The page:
The music obsessions are the easiest and are usually cured with $.99 on iTunes and about 4-8 listens per day, usually on the bus. The blogs are the hardest because I can spend whole weekends going through archived posts. The book obsessions are odd, because usually I’ll only read the book once, but then I’ll reference it a lot and tell other people about it. Or, in the case of Hungry Monkey, I read it, then cook from it, tell people about it, AND watch all the press about it. (Tonight I made Yeasted Waffles with candied bacon a la Joy the Baker)

But one of the interesting side effects of this is that encountering the obsession at a later date brings back strong memories of the time of the obsession. Hearing Stan Rogers or Da Vinci’s Notebook brings me back to my dorm room in college, Gordon Lightfoot and the Cambridge Singers remind me of my parents’ house, and Kate Rusby of spring break in 2004 wandering around Europe. Nachos and ice cream sundaes are spring semester Senior year of college. Madeleine L’Engle with the spring of Junior year of High School when I read 30 of her books in a month for a “research project” at school.

So that’s a little insight into me…

Rogue Rice Pudding

I haven’t died, nor have I written the promised Bible post for y’all. But I did have a talk with my mom about how she thinks I should write higher quality posts instead of apologizing all the time. So here’s a short one for my mom.

I just got home from choir. I was excited because I had found myself a ride to the Amtrak station at 7am, saving myself 30-45 extra minutes on the bus or waiting around downtown. But Ben appeared to not be home. Then I heard clinking and cluttering in the bathroom, but the lights weren’t on. Ben insisted that he didn’t need the lights to brush his teeth. Then he kept dropping something, so I switched on the light. Then he dropped his toothbrush into the toilet, making it the second toothbrush since April to fall into the toilet.

That as a stand alone incident isn’t that funny, really. But then the microwave started beeping at me and I got mad at it and went to take out the rice pudding that I’d heated up. It was in a nice 1 cup ziploc container. Somehow the rice pudding JUMPED out of the container and ended up on the edge of the microwave half fallen out. So what did I do? I ran to the rescue of the rice pudding. I grabbed it in my hand, ran to the cupboard and threw it into a bowl. It was burning my hand. Then Ben came in and I explained that I had just thrown the rice pudding across the room to save it. Hysterical laughing from both parties ensued. Not so random aside: the rice pudding was made in under an hour from dry rice in the rice cooker. It worked out well, if you ignore the crunch in the currents that expired 1.5 years ago.

Now we are using video chat across the room. It makes funny echo noises.

I really shouldn’t keep writing my conference paper tonight. I should obviously go to bed. Or pack. Or something. But to keep the conversation going, I will ask you this: What would you do with rice pudding gone rogue?


As I write this, it’s 81 degrees in my bedroom, which is significantly cooler than, what I imagine is at least 10 degrees cooler than the study and about 5 degrees cooler than the kitchen. Outside I imagine it’s about 5 degrees and very windy. [Editorial note: This was written last night. Today at church the boilers weren’t working and so the sanctuary got it’s first glimpse of heat an hour after I got there. I was suddenly missing my tropical condo.]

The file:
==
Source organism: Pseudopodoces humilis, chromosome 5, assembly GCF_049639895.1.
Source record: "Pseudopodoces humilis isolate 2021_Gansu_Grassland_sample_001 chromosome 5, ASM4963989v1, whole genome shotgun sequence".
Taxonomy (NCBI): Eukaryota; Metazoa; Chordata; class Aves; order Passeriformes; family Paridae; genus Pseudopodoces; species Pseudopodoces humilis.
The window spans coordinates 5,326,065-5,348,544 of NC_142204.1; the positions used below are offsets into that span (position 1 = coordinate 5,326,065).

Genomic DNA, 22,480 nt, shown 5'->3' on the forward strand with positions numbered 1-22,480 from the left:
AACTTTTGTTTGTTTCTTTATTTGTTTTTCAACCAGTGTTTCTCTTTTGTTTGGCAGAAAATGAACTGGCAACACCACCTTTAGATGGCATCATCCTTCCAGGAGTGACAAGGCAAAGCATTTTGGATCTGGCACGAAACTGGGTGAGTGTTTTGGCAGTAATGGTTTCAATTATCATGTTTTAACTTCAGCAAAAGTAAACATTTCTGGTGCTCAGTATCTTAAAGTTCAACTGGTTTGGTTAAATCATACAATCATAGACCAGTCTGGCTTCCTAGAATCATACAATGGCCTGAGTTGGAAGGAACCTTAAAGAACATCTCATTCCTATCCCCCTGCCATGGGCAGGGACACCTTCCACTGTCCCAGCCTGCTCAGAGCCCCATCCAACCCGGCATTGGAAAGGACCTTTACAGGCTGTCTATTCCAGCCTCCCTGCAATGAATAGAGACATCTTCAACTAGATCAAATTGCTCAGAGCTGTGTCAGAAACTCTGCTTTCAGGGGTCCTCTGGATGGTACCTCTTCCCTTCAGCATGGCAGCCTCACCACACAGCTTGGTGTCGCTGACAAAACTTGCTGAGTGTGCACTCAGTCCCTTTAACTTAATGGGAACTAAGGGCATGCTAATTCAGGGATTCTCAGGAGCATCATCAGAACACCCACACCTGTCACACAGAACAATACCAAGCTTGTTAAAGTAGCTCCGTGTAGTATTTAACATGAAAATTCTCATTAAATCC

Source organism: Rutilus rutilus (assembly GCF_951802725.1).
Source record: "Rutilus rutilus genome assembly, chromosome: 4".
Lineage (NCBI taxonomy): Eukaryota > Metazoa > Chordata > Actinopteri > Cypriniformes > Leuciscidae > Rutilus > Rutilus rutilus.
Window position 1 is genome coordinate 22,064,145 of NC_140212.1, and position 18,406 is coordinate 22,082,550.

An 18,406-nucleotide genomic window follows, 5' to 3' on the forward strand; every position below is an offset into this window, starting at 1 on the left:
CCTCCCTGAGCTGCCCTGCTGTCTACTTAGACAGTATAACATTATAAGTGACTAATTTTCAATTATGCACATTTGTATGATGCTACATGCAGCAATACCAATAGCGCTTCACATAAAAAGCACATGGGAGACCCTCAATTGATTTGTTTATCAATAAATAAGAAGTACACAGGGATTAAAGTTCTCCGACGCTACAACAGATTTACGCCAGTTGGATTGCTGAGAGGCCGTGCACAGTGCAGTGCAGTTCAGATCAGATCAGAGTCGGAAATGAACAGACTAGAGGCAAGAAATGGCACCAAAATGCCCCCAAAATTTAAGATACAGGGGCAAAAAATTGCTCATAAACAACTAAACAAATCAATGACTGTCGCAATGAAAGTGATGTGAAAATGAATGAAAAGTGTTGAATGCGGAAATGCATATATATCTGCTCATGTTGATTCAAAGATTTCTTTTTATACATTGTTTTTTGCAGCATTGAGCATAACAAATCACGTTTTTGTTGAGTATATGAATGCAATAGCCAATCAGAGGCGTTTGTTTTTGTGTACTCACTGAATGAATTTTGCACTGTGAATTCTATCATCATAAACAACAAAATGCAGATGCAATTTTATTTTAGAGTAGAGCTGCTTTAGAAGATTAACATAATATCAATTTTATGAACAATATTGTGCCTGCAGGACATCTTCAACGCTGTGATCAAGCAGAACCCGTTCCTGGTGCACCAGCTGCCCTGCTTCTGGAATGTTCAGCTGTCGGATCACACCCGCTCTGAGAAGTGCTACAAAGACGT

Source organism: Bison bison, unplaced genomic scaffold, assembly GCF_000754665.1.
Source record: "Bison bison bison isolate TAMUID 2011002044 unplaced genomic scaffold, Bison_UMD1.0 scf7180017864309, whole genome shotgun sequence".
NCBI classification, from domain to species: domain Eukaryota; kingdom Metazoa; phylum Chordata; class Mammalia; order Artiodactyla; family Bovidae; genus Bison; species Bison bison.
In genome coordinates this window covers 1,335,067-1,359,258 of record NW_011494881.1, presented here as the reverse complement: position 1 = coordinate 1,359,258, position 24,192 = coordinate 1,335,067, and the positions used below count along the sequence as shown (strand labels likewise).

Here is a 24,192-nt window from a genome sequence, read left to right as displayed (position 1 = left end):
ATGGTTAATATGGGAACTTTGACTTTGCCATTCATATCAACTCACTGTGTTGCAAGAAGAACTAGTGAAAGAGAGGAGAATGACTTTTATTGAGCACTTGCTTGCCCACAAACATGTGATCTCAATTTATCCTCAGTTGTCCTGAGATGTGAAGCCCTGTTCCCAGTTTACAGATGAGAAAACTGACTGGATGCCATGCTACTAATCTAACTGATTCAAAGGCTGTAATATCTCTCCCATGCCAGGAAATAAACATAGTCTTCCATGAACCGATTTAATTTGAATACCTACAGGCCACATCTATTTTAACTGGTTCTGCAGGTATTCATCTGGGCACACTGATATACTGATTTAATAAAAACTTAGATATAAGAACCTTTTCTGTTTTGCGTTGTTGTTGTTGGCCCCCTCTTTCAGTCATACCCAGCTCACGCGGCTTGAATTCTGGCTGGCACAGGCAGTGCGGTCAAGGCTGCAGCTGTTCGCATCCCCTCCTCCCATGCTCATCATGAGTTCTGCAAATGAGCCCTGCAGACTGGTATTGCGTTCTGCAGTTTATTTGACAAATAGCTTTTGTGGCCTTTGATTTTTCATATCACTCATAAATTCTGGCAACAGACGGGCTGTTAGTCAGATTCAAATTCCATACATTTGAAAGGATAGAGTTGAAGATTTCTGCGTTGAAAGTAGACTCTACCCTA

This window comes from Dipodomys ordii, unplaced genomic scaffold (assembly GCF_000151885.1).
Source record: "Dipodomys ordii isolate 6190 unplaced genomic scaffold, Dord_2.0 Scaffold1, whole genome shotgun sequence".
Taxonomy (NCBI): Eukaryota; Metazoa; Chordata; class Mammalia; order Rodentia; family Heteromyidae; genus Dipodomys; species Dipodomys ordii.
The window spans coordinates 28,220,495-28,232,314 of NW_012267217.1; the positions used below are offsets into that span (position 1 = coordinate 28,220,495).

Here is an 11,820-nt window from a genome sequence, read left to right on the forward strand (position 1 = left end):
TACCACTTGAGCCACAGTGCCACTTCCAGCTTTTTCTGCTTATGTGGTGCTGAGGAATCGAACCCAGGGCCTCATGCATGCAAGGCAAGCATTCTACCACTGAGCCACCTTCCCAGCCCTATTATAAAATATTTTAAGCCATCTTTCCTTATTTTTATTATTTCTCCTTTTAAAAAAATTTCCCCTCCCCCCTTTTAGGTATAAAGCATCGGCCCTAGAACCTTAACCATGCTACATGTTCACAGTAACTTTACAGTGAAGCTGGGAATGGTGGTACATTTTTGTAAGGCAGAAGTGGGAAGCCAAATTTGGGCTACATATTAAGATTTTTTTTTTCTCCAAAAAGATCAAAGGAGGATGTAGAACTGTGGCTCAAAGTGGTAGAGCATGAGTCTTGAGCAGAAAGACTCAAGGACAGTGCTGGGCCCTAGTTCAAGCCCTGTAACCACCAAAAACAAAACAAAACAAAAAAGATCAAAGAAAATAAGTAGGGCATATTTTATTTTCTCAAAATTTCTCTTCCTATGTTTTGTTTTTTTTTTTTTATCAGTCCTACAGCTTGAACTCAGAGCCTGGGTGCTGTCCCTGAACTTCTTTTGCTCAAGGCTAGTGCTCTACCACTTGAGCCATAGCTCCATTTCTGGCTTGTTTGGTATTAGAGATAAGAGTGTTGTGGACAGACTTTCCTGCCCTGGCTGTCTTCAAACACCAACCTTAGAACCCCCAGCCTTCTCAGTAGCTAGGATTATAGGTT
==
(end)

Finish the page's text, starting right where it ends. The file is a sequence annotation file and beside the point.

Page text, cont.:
But that’s not what I’m really writing about. Recently I’ve been doing a lot of cooking. I guess I take after my dad a bit in that writing is somewhat soothing and relaxing for me. This does, I know, make me weird. I actually banned myself from cooking this week in order to get some work done. That was a successful move, so I may have to repeat the ban in the future.

The first of my recent culinary adventures was yogurt. The recipe that inspired me was a blog post by the folks at White on Rice Couple They had a recipe for Vietnamese Yogurt which made yogurt making seem easier than it had seemed before. They use sweetened condensed milk which made the yogurt a bit too sweet for my tastes, but nice and creamy.

If you’re really interested, you can go to their site, but the basic gist is mix sweetened condensed milk and water. Then mix milk and live yogurt cultures (translation: already made yogurt). Then mix them all together. In the mean time, heat up water in pots and heat up canning jars (I ended up using 9 half pint jars). Then pour the yogurt into the canning jars and turn off the heat to the pots. Then place the jars in the pots (uncovered) and fill the pot til the water is higher than the yogurt. Then place a cloth over the pot and wait until the water cools (this will take FOREVER…as in 2-3 hours) Be vigilant. You don’t want the water to be cool for too long. Then put the heat back on and heat the water. Then turn it off again. And wait, again. When the water is cool, the yogurt should be mostly set. So you put the lids on the canning jars and throw it in the fridge. (Well, not literally. That would be super messy.) They’ll set up more in the fridge.

So that’s it folks. That’s how you can make yogurt. At least one way. For future adventures, I probably won’t make this recipe, since I prefer my yogurt a little less sweet. It was really good mixed with pomegranate since the pomegranate increased the tang while needing the extra sugar. I also mixed in some cranberry-orange relish that I’d made pre-Thanksgiving. If that hadn’t had sugar in it, it might have been perfect too. I’m a big fan of cranberry. I bought three bags of cranberries a few weeks ago. I made scones and muffins and relish and froze a bag. Delish.

So folks, that is my story about making yogurt. Sometime I’ll write about making bagels, but not tonight.